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From Innovation Development to Implementation: Evidence from the Community Innovation Survey

Listed author(s):
  • Florence Jaumotte
  • Nigel Pain

Innovation surveys provide a broad measure of the successful commercial introduction of new product and process innovations. The dual purposes of this paper are to establish whether survey-based measures of innovation are related to more widely used intermediate measures, such as R&D and patents, and to identify the principal factors that affect the probability of successful innovation. Cross-country panel data is used from the third European Community Innovation Survey (CIS3), with allowance made for possible differences by firm size and by sector of activity. The survey measures of innovative activity and success are found to be positively correlated with past R&D and patenting, suggesting that factors affecting the development of innovations also affect their subsequent implementation. The availability of qualified personnel and private financing, less rigid product and labour market regulations, greater co-operation in the innovation process and public financial support are all found to be positively associated with the proportion of successful innovators for at least some sectors and firm sizes. Innovation in small firms is found to be more dependent on co-operation and the availability of finance than in larger firms. Du développement à la mise en oeuvre de l'innovation : Observations à partir de l'Enquête Communautaire sur l'Innovation Les enquêtes sur l’innovation fournissent une large mesure de l’introduction commerciale réussie de nouvelles innovations produits et procédés. Les objectifs de ce papier sont d’une part d’établir si les mesures de l’innovation basées sur ces enquêtes sont corrélées aux mesures intermédiaires de l’innovation plus couramment utilisées, telles que la R-D et les brevets ; et d’autre part d’identifier les principaux facteurs qui déterminent la probabilité d’innover avec succès. Les données de panel pays utilisées proviennent de la troisième Enquête Communautaire sur l’Innovation (CIS3), et permettent de différencier les résultats par taille d’entreprise et secteur d’activité. Les mesures d’enquête de l’activité et des succès d’innovation sont positivement corrélées avec la R-D et les brevets observés sur les années précédentes, suggérant que les facteurs qui affectent le développement des innovations déterminent également leur mise en oeuvre ultérieure. D’autre part, la disponibilité de personnel qualifié et de financement privé, une réglementation des marchés de produits et du travail peu restrictive, une plus grande coopération dans le processus d’innovation et l’aide publique financière sont toutes positivement associées à la proportion de firmes ayant innové avec succès, du moins pour certains secteurs et tailles d’entreprise. Enfin, l’innovation dans les petites entreprises est plus dépendante de la coopération et de la disponibilité de financement que dans les grandes entreprises.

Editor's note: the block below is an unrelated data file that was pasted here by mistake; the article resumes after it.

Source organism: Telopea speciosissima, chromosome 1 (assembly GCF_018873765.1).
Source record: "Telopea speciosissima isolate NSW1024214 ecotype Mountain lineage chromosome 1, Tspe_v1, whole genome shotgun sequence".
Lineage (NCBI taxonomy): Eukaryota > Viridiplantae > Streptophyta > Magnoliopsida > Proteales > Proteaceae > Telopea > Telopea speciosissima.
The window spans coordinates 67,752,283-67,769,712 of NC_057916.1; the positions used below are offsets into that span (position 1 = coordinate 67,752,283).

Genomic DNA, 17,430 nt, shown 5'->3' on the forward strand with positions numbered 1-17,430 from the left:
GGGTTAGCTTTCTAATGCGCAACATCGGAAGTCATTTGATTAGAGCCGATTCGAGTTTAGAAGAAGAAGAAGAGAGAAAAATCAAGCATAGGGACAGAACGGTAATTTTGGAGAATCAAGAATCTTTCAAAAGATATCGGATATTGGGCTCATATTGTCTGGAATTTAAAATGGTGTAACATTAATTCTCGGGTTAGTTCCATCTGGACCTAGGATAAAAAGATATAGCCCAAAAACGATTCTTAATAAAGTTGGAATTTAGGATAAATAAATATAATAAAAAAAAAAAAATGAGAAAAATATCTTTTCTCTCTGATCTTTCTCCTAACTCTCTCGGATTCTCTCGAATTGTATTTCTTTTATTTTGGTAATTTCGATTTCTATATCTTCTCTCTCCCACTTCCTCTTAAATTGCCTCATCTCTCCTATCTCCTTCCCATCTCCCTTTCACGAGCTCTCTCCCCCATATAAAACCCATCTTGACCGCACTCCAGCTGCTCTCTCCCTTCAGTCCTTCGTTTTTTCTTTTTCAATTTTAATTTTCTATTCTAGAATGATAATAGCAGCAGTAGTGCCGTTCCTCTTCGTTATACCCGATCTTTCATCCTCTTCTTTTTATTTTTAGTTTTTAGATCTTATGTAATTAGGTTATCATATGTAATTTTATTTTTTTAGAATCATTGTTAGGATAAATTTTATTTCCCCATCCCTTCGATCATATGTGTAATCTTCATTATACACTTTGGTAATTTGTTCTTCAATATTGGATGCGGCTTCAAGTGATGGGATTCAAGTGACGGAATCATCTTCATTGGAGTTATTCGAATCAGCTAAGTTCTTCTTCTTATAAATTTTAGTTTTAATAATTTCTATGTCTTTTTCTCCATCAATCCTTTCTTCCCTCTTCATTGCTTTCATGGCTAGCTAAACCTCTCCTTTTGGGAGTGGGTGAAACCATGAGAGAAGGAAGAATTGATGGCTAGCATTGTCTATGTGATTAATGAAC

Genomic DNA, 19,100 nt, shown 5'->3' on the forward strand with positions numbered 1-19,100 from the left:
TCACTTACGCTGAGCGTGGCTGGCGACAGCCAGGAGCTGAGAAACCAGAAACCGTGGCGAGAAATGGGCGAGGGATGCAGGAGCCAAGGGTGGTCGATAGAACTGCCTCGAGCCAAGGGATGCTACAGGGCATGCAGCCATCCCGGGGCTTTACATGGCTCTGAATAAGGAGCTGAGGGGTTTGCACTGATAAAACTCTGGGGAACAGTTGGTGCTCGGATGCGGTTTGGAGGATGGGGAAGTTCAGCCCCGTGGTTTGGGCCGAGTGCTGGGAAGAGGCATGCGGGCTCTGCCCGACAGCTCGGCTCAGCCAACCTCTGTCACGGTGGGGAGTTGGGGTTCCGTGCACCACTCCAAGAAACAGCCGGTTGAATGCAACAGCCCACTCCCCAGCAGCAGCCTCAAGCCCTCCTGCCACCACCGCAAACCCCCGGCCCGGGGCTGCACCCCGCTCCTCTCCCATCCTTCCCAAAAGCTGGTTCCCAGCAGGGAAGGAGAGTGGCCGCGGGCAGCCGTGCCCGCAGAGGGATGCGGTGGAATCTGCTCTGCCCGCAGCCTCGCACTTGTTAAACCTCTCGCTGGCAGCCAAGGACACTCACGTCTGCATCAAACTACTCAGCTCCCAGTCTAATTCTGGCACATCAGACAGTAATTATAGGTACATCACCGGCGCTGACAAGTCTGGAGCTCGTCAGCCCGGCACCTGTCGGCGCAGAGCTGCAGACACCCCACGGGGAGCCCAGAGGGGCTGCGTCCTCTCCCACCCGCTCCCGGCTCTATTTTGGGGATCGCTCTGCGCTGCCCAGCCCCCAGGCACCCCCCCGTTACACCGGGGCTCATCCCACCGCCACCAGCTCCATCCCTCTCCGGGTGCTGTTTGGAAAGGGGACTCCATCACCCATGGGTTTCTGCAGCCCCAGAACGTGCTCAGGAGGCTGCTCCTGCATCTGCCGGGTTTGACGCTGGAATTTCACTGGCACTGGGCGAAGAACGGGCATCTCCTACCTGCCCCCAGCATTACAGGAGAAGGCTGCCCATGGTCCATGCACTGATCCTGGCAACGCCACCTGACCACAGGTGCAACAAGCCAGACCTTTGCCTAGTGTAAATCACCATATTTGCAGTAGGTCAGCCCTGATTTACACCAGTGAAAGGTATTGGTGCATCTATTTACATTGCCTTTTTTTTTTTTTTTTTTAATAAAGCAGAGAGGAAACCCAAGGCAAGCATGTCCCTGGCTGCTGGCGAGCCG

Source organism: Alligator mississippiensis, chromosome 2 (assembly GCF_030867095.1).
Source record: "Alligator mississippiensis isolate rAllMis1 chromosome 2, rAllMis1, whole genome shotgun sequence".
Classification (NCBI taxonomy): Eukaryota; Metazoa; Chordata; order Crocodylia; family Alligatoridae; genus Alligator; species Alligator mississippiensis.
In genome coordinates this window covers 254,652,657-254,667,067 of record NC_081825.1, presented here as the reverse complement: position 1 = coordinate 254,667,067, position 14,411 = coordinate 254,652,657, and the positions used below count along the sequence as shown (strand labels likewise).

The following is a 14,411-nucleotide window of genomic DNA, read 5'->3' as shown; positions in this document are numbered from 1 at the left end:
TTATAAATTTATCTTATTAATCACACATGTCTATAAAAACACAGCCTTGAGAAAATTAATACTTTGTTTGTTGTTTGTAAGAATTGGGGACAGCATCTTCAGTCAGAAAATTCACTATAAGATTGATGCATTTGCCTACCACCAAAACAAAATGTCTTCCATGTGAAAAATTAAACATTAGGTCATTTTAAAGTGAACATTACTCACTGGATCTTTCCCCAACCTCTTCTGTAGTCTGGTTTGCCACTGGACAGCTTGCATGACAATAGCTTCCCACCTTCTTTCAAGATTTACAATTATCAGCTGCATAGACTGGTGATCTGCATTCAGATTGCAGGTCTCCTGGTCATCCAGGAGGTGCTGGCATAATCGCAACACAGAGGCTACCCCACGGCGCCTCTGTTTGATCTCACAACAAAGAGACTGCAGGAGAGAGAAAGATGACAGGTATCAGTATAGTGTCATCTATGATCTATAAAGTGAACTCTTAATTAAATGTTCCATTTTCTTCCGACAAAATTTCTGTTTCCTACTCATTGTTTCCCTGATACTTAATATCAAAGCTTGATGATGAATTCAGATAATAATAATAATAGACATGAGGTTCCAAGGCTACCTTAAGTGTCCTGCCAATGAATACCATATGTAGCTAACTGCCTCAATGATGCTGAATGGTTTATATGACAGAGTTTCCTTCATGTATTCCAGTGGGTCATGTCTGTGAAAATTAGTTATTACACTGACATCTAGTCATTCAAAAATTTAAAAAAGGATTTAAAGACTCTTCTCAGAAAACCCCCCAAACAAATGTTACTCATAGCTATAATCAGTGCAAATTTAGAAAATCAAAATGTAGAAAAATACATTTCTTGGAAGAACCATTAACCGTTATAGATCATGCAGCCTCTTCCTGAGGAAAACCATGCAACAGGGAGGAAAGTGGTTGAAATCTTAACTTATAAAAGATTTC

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Paper provided by OECD Publishing in its series OECD Economics Department Working Papers with number 458.

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Date of creation: 02 Dec 2005
Handle: RePEc:oec:ecoaaa:458-en
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